Home Doctor NewsPulmonology Study finds alarming increase in lung cancer among non-smokers, women, and children

Study finds alarming increase in lung cancer among non-smokers, women, and children

by Vaishali Sharma
team from Medanta hospital lead by Dr. Arvind Kumar conducted study, which found that growing proportion of patients receiving care in the outpatient clinic were nonsmokers in younger age range. 
The characteristics of patients who had therapy between March 2012 and November 2022 were examined in order to determine their demographics and identify trend. 
retrospective analysis of 304 patients was performed.
Along with other factors, the study recorded and examined the patient’s age at presentation, gender, smoking status, disease stage at diagnosis, and type of lung cancer.
Dr. Arvind Kumar, the Institute of Chest Surgery, Chest Onco-surgery, and Lung Transplantation Chairman at Medanta Hospital Gurugram, commented on the study, “I am shocked at the alarming rise in Lung cancer cases and occurrences in younger individuals, non-smokers, and women. Lung cancer is a dreaded-disease, with one of the lowest 5-year survival rates”.
Dr Kumar further stated, “While conventional wisdom says that smoking is the main cause, there is strong evidence now, that points to the increasing role of air pollution in the rising incidence of lung cancer”.
Speaking about the initiative by the Medanta hospital with regards to Lung Cancer initiatives, Dr Kumar asserted, “#BeatLungCancer is a humble initiative by Medanta to increase disease awareness, promote screening for early detection, and provide inspiration and support through stories of strength of other patients”.
“An overall increase in the incidence of Lung Cancer in both men and women was observed. In men, Lung Cancer is leading in men in terms of prevalence and mortality, while in women it has jumped to No 3 (as per Globocan 2020) from No 7 (as per Globocan 2012) over 8 years”, mentioned in the study.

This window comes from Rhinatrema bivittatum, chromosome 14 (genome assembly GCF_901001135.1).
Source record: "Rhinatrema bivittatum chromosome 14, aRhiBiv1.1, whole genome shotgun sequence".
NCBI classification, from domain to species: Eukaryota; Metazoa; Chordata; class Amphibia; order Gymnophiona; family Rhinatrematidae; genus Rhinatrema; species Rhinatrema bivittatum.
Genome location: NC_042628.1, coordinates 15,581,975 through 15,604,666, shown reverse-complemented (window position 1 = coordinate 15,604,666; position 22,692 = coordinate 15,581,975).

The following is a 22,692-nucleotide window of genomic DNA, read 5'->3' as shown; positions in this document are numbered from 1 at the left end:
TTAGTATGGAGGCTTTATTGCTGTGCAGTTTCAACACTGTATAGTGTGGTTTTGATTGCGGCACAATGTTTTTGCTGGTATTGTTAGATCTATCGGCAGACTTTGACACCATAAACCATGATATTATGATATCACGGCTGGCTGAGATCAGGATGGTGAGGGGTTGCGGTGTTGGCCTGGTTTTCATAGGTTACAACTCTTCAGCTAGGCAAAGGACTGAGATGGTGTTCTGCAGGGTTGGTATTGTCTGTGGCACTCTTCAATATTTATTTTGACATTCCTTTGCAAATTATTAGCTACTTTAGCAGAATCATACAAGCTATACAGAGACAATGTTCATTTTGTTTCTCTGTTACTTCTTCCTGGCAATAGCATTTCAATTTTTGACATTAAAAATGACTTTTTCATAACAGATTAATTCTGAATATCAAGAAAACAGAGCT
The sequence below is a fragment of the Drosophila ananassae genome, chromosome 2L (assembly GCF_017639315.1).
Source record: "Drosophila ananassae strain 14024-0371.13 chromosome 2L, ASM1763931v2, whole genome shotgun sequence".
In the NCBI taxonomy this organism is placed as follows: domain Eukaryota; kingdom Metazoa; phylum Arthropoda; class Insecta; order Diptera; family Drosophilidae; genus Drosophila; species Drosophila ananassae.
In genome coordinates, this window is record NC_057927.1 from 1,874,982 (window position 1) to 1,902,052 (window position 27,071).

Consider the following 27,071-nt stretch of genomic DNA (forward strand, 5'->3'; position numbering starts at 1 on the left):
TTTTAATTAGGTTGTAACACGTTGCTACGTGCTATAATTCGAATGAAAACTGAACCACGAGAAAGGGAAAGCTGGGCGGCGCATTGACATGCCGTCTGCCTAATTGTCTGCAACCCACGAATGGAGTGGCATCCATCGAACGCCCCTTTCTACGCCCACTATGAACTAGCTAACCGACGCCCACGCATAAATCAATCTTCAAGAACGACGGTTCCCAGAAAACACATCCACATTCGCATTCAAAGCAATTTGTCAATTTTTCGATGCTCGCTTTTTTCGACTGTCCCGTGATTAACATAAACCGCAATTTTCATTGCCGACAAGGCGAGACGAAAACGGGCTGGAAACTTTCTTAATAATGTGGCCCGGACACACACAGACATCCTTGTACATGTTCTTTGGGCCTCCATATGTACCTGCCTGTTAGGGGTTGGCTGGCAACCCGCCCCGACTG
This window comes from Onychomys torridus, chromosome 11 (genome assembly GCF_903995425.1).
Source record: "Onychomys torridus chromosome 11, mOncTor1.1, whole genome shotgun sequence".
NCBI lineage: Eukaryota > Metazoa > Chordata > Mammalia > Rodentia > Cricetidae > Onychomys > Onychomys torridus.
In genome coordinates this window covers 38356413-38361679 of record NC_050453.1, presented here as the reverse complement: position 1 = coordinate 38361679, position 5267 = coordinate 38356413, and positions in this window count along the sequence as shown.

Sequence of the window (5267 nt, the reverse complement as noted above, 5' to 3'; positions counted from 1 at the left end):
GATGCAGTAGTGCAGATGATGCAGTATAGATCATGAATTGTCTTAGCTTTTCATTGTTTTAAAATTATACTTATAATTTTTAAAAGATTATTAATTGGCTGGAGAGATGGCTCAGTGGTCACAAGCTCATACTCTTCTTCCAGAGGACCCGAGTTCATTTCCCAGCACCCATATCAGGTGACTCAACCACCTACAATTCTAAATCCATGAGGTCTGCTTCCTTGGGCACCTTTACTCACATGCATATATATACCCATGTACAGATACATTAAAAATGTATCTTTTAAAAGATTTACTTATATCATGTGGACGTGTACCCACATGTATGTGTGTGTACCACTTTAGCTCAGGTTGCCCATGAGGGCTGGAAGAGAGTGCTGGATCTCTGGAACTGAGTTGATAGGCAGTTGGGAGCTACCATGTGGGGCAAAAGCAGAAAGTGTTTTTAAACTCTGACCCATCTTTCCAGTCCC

“Nearly 20% of patients were found to be less than 50 years of age. The trend showed Lung Cancer developing in Indians about a decade earlier than in their western counterparts. Nearly 10 per cent of all patients were less than 40 years of age with 2.6% in their 20s”, the study mentioned.
In the study, it has been found that 50% of patients were non-smokers, “Nearly 50% of these patients were non-smokers. Of this, 70 per cent of patients were in the younger-than-50-years age group and 100 per of patients under 30 years of age were Non-smokers.”

The prevalence of lung cancer was increasing in women, who made up 30% of the total patient population and were all non-smokers. The analysis showed that this number was significantly lower in the past (according to Globocan 2012).
According to the study, 80% of patients received a diagnosis at an advanced stage of their illness, when there is little chance of a full recovery and treatment is only palliative in nature.

The study found that in nearly 30% of cases, the patient’s condition was initially misdiagnosed as tuberculosis and treated for several months, which delayed a proper diagnosis and course of therapy.
In contrast to past data, which favoured Squamous Carcinoma, the majority of patients had Adenocarcinoma.

Notably, Squamous Carcinoma affects the cells that line the surface of airways, whereas Adenocarcinoma develops when cells lining the exterior of the lungs turn malignant. Former is known to produce rather worse results.

According to the study, there will likely be more female patients with lung cancer in the younger age group who do not smoke throughout the course of the next ten years.

The earlier dominant at-risk demographic of older smoker men is considerably different from this risk group.

According to the study, “there is an urgent need to raise awareness about the risk of Lung Cancer across different sections of the society for appropriate actions. Effective measures to reduce tobacco consumption and control air pollution will help control the rising graph of Lung Cancer cases.

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